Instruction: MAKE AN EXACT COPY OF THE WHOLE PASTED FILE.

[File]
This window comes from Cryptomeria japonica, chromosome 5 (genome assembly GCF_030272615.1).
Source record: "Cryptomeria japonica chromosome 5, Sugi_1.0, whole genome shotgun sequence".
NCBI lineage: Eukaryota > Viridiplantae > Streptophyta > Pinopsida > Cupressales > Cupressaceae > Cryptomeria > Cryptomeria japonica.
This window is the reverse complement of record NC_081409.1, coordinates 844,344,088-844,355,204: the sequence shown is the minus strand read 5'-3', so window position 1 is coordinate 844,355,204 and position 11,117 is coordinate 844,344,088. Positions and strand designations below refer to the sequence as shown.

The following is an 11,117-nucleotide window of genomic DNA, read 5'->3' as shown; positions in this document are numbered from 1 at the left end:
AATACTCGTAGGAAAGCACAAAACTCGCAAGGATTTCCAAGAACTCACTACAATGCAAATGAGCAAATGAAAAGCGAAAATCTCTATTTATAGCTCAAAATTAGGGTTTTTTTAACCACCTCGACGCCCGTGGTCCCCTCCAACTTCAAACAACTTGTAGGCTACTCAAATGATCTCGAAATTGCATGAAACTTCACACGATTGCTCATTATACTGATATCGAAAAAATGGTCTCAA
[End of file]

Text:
This window comes from Cryptomeria japonica, chromosome 5 (genome assembly GCF_030272615.1).
Source record: "Cryptomeria japonica chromosome 5, Sugi_1.0, whole genome shotgun sequence".
NCBI lineage: Eukaryota > Viridiplantae > Streptophyta > Pinopsida > Cupressales > Cupressaceae > Cryptomeria > Cryptomeria japonica.
This window is the reverse complement of record NC_081409.1, coordinates 844,344,088-844,355,204: the sequence shown is the minus strand read 5'-3', so window position 1 is coordinate 844,355,204 and position 11,117 is coordinate 844,344,088. Positions and strand designations below refer to the sequence as shown.

The following is an 11,117-nucleotide window of genomic DNA, read 5'->3' as shown; positions in this document are numbered from 1 at the left end:
AATACTCGTAGGAAAGCACAAAACTCGCAAGGATTTCCAAGAACTCACTACAATGCAAATGAGCAAATGAAAAGCGAAAATCTCTATTTATAGCTCAAAATTAGGGTTTTTTTAACCACCTCGACGCCCGTGGTCCCCTCCAACTTCAAACAACTTGTAGGCTACTCAAATGATCTCGAAATTGCATGAAACTTCACACGATTGCTCATTATACTGATATCGAAAAAATGGTCTCAA